Multi-decadal trends in biomarkers in harp seal teeth from the North Atlantic reveal the influence of prey availability on seal trophic position
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Arctic food webs are being impacted by borealisation and environmental change. To quantify the impact of these multiple forcings, it is crucial to accurately determine the temporal change in key ecosystem metrics, such as trophic position of top predators. Here, we measured stable nitrogen isotopes (δ15 N) in amino acids in harp seal teeth from across the North Atlantic spanning a period of 60 years to robustly assess multi-decadal trends in harp seal trophic position, accounting for changes in δ15 N at the base of the food web. We reveal long-term variations in trophic position of harp seals which are likely to reflect fluctuations in prey availability, specifically fish- or invertebrate-dominated diets. We show that the temporal trends in harp seal trophic position differ between the Northwest Atlantic, Greenland Sea and Barents Sea, suggesting divergent changes in each local ecosystem. Our results provide invaluable data for population dynamic and ecotoxicology studies.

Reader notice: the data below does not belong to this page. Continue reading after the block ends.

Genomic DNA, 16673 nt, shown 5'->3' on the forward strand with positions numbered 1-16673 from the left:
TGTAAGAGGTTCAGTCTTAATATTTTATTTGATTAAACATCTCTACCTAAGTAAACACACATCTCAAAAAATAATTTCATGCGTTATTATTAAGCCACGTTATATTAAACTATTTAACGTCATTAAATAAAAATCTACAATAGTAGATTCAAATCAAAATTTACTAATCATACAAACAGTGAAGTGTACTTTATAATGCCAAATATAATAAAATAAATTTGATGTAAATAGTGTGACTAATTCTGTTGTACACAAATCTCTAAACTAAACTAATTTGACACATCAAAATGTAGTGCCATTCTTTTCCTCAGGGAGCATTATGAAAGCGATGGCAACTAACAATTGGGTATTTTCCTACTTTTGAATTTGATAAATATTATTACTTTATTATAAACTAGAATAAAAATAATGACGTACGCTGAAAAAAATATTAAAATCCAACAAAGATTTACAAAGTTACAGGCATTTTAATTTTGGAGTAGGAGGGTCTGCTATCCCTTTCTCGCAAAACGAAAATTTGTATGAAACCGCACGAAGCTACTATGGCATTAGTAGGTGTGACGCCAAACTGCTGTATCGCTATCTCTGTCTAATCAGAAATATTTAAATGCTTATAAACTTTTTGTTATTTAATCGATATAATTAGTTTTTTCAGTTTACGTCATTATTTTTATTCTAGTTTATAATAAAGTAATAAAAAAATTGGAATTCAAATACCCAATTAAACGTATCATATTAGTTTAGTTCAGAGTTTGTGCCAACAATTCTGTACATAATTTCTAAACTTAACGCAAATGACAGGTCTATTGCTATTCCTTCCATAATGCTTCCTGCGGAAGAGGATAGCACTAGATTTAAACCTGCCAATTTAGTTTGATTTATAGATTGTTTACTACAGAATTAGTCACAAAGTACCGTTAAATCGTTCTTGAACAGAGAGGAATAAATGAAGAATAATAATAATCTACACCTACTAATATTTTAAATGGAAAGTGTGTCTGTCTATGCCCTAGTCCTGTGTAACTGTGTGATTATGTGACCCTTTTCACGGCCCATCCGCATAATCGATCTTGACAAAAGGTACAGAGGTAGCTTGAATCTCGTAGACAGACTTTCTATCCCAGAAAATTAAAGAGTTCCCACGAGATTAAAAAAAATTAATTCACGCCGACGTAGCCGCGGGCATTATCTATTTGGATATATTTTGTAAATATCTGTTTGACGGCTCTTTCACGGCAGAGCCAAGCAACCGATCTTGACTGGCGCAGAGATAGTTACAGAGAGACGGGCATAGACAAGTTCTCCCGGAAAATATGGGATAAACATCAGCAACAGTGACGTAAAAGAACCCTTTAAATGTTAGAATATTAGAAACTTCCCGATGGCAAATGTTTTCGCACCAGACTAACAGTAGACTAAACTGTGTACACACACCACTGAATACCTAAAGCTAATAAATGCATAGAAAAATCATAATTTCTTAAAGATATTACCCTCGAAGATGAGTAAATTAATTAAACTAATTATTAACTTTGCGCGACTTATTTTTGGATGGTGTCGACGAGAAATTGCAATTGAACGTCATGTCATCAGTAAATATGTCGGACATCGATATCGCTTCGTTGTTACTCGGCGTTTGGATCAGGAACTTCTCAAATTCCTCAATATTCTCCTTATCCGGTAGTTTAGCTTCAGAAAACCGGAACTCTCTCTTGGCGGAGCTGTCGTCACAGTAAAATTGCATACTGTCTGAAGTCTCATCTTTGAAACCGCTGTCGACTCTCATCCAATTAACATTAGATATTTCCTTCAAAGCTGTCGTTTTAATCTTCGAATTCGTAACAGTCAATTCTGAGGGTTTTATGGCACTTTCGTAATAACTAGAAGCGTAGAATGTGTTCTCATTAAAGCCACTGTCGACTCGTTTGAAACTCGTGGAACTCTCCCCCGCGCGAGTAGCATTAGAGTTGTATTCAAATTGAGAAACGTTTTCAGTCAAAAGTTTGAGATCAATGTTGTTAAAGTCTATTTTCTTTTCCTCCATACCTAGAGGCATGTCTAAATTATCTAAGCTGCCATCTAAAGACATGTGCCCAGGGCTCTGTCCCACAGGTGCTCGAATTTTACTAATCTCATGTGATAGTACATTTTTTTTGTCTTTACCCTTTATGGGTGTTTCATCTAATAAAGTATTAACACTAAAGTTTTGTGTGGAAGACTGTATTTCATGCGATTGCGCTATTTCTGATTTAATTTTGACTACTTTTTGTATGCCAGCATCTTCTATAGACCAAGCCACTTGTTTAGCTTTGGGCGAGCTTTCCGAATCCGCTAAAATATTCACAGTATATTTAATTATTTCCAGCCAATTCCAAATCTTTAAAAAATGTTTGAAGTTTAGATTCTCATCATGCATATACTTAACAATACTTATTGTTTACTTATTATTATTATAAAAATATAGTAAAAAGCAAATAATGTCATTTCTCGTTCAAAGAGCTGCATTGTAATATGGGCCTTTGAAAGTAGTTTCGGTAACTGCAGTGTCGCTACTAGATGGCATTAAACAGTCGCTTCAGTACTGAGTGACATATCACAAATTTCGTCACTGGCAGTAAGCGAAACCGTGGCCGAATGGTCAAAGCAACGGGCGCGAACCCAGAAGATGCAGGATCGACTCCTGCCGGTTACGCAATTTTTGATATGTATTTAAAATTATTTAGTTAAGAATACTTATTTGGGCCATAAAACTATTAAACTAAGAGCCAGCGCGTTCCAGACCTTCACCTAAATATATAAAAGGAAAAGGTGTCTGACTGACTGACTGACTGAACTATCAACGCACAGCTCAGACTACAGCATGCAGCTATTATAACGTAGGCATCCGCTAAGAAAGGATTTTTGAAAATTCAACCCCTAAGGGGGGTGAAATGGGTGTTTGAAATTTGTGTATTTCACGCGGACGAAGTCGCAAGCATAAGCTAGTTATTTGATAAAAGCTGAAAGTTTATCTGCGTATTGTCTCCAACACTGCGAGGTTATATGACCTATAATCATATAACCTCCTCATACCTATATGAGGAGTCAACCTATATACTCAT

de la Vega , C , Kershaw , J , Stenson , G B , Frie , A K , Biuw , M , Haug , T , Norman , L , Mahaffey , C , Smout , S & Jeffreys , R M 2023 , ' Multi-decadal trends in biomarkers in harp seal teeth from the North Atlantic reveal the influence of prey availability on seal trophic position ' , Global Change Biology , vol. 29 , no. 19 , pp. 5582-5595 . https://doi.org/10.1111/gcb.16889
Global Change Biology
DescriptionFunding: This work resulted from the ARISE project (NE/P006035 awarded to RJ and CM at Liverpool University, NE/P00623X awarded to SS at St. Andrews), part of the Changing Arctic Ocean programme, funded by the UKRI Natural Environment Research Council (NERC).
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